Cross-border e-commerce heats up in China as innovations take hold
By Sara Hsu
Chinese cross-border e-commerce trade increased by 80.6% in 2017 to 90.24 billion RMB ($14.22 billion). This reflects rapid growth in China’s e-commerce industry overall, which is a leader in retail innovation. Chinese firms are leading global development in e-commerce through pioneering new sales and delivery channels, using social media to connect with customers, and holding shopping festivals to reach buyers.
Customs workers check imported goods at the Hangzhou Cross-Border E-Commerce Industrial Park in Hangzhou, capital of east China's Zhejiang Province, Nov. 10, 2015.[Photo: Xinhua]
Cross-border e-commerce growth
Exports rose by 41.3% to 33.65 billion RMB ($5.3 billion), as imports increased by 116.4% to 56.59 billion RMB ($8.92 billion). Major purchasers of Chinese e-commerce goods are the U.S. and the E.U. Cross-border marketplaces supported by companies like Alibaba and JD have boosted these sales. Overseas sales are often driven by online marketplaces like Tmall Global and JD Worldwide, which allow producers to sell directly to foreign buyers without having to go through a longer trade process.
Payment technology has played an essential role in boosting cross-border e-commerce. Payment platforms like Alipay and Tenpay were given permission to accept cross-border online payments in 2013. These platforms carry out currency exchange for the buyer or seller. While there are still some bumps in the road in terms of controlling for risks, cross-border payment transactions have seen enormous growth, expanding from $6.7 billion in 2015 to $13.3 billion in 2016.
China’s government has also taken a supportive stance toward cross-border e-commerce. Speaking at the first Global Cross-Border E-Commerce Conference in Beijing in early February, Vice Premier Wang Yang called on other countries to lower barriers to trade in cross-border e-commerce. China itself has already set up cross-border e-commerce pilot zones from 2015 to 2017 to extend trade in this area. The zones have strong infrastructure and trade potential, as well as bonded warehouses for overseas firms to store goods without immediate payment of duty. China has also set up service platforms to assist with customs clearance, payments, logistics, tax refunds, and supply chain services. Further simplifying matters, the government has set up a positive list of items that can be imported through cross-border e-commerce.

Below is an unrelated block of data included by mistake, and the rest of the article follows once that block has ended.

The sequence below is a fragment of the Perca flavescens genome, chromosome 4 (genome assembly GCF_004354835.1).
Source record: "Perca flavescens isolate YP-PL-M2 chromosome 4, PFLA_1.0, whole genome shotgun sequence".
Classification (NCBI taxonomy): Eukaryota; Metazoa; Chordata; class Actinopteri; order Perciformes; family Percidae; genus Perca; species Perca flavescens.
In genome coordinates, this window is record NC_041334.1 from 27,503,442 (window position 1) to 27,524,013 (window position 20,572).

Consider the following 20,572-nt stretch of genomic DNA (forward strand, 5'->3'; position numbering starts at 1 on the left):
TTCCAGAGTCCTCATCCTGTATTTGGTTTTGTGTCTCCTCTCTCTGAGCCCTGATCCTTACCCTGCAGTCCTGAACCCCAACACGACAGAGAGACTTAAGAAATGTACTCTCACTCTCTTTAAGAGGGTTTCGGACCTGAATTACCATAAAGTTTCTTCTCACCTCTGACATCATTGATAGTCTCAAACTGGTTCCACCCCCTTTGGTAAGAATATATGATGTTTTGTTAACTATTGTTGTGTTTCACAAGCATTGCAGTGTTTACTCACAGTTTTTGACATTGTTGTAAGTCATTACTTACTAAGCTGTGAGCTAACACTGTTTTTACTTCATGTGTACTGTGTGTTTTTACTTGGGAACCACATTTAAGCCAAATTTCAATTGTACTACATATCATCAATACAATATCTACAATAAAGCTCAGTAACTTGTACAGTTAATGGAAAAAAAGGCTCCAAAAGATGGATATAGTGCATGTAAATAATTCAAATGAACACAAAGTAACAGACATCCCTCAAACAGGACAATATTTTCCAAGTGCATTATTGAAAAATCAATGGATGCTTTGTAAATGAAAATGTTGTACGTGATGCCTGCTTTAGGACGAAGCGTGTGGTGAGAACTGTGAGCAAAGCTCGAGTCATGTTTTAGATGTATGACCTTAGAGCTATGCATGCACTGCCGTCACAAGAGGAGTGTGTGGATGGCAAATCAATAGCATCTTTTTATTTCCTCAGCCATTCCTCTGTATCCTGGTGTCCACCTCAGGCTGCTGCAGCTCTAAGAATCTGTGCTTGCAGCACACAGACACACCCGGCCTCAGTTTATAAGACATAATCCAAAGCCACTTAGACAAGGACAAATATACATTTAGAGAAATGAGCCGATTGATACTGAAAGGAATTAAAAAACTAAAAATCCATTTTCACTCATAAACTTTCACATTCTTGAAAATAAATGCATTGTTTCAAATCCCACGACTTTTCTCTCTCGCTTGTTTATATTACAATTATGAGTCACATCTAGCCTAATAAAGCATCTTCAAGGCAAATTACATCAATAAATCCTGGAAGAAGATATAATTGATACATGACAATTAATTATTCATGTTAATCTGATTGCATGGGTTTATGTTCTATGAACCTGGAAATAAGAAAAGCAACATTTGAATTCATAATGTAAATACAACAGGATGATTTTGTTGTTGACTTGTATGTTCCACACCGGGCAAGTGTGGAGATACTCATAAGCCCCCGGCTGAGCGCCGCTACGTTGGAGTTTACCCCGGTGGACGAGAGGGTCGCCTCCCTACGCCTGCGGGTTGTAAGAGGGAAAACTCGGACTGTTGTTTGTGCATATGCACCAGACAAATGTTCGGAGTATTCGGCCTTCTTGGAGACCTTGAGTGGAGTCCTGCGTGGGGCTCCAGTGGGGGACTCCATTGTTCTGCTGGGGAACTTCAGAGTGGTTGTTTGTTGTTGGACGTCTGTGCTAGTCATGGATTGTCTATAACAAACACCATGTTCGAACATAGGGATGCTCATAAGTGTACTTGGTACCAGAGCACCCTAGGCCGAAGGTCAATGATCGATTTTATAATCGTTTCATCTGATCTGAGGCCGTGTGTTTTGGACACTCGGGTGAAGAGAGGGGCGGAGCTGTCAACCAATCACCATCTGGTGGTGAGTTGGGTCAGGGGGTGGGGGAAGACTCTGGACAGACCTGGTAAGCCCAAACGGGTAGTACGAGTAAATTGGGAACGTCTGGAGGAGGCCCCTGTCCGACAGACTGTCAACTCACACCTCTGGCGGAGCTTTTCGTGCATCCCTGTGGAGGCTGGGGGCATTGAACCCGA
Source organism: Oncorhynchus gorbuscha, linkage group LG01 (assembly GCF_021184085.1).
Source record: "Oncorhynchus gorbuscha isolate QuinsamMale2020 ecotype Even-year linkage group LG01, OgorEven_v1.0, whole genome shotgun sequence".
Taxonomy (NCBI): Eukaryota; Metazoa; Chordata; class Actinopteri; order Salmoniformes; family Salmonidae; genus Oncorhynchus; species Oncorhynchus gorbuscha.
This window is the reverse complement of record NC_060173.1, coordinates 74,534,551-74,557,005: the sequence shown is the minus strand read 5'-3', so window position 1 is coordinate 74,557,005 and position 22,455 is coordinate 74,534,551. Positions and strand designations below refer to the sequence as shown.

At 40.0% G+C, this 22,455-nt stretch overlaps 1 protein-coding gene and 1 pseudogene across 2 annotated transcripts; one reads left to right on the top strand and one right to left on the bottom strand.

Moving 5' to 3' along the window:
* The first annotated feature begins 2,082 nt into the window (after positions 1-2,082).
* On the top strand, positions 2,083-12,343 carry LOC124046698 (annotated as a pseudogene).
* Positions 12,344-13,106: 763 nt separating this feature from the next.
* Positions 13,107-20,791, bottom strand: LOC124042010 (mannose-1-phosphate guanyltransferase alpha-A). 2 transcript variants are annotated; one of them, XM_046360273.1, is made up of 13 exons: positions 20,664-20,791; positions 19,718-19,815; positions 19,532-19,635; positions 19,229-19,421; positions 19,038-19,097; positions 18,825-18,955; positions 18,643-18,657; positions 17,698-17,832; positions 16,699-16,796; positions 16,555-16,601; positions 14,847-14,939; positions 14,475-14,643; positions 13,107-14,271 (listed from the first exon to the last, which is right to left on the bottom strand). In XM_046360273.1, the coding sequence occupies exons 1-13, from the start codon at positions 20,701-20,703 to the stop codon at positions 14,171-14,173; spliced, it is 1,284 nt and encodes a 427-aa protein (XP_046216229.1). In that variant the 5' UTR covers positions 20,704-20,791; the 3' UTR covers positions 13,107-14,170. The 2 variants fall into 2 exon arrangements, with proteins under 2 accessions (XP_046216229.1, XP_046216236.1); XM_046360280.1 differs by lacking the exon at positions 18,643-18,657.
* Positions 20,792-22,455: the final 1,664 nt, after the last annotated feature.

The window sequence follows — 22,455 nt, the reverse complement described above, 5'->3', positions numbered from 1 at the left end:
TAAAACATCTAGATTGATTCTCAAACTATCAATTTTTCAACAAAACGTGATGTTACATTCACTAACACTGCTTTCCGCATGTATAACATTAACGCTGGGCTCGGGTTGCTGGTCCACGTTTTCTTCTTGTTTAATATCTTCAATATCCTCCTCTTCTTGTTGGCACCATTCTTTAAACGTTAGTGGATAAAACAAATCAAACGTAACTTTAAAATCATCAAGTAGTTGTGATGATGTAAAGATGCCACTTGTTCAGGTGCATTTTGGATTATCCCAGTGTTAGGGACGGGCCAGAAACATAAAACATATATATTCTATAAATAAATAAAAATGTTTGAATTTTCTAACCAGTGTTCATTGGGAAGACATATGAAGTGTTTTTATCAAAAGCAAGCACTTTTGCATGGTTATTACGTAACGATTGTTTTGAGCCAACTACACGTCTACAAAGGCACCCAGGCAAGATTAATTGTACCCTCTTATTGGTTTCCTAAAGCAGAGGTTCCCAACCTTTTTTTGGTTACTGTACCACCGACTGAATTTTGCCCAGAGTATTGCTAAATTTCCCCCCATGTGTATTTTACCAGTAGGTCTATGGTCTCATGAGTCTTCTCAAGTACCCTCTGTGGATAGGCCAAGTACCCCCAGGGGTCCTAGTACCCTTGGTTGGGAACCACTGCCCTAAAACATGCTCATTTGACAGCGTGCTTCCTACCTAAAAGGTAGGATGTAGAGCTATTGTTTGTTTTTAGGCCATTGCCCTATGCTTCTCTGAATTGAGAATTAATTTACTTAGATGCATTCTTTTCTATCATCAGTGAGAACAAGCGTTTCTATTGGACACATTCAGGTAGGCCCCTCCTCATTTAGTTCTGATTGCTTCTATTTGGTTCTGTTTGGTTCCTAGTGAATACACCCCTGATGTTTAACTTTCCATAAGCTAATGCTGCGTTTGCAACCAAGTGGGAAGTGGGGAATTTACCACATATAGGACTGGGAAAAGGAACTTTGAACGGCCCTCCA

Wider growth and innovation of e-commerce
Cross-border trade in e-commerce reflects the wider growth and innovation of e-commerce, which has expanded at twice the pace of total retail. China accounts for 40% of retail e-commerce worldwide. Alibaba’s Tmall and JD.com have the largest market share in China’s e-commerce industry. Currently, e-commerce firms are experimenting with new ways to market and distribute goods, creating an environment of innovation surpassing that in the West.
First, Chinese firms have embarked upon new avenues of marketing goods using e-commerce, including the New Retail model initiated by Alibaba, which uses data analytics to create a seamless customer experience between online and offline stores and allows customers to buy goods via multiple channels. Alibaba and JD.com have invested in offline stores to integrate online and offline purchases. Most recently, Alibaba announced the purchases of a 15% stake in Beijing Easyhome Furnishing Chain Store Group Co. and a 38% share in Shiji Retail Information Technology Co. in order to expand its new retail presence.
Second, e-commerce platforms have also mingled sales of goods with social media to increase interaction with shoppers. Social media allows customers to comment, share product information, and purchase the product through the social media app. JD.com has become the exclusive shopping channel for WeChat purchases. Loyalty programs may be incorporated into social media in order to target consumers. International brands like Coach and the Gap have created a presence on WeChat using this method.
Third, shopping festivals are another way in which Chinese e-tailers reach customers. The events occur on holidays, such as Spring Festival, Women’s Day, and Singles’ Day. Alibaba launched a shopping festival for Singles’ Day in 2009, and the holiday has drawn an increasing number of online shoppers every year since then. Last year, Chinese shoppers spent a whopping $25 billion on the November holiday. This year, a number of shopping festivals are being held online for the Spring Festival. For example, the Xi'an International Trade and Logistics Park launched an online shopping festival on Feb 7 with over 140 e-commerce companies selling a range of products, including special gifts.
All of these factors have made China an important innovator in e-commerce, boosting growth in the industry. New ways of marketing and distributing to consumers will help to ensure the ongoing ascent of Chinese e-commerce in the years to come.
(Sara Hsu, associate professor, the State University of New York at New Paltz)